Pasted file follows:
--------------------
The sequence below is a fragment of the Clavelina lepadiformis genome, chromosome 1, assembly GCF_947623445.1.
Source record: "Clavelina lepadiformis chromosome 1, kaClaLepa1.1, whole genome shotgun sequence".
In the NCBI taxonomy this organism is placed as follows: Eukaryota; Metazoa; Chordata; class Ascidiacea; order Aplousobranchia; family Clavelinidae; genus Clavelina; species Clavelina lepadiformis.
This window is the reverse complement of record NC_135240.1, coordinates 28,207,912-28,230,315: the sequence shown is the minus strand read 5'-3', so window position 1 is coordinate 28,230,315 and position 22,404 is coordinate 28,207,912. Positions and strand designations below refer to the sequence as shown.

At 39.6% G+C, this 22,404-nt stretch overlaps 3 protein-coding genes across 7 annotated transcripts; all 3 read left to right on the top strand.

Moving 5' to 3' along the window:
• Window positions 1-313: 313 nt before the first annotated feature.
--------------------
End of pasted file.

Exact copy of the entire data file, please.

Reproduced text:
The sequence below is a fragment of the Clavelina lepadiformis genome, chromosome 1, assembly GCF_947623445.1.
Source record: "Clavelina lepadiformis chromosome 1, kaClaLepa1.1, whole genome shotgun sequence".
In the NCBI taxonomy this organism is placed as follows: Eukaryota; Metazoa; Chordata; class Ascidiacea; order Aplousobranchia; family Clavelinidae; genus Clavelina; species Clavelina lepadiformis.
This window is the reverse complement of record NC_135240.1, coordinates 28,207,912-28,230,315: the sequence shown is the minus strand read 5'-3', so window position 1 is coordinate 28,230,315 and position 22,404 is coordinate 28,207,912. Positions and strand designations below refer to the sequence as shown.

At 39.6% G+C, this 22,404-nt stretch overlaps 3 protein-coding genes across 7 annotated transcripts; all 3 read left to right on the top strand.

Moving 5' to 3' along the window:
• Window positions 1-313: 313 nt before the first annotated feature.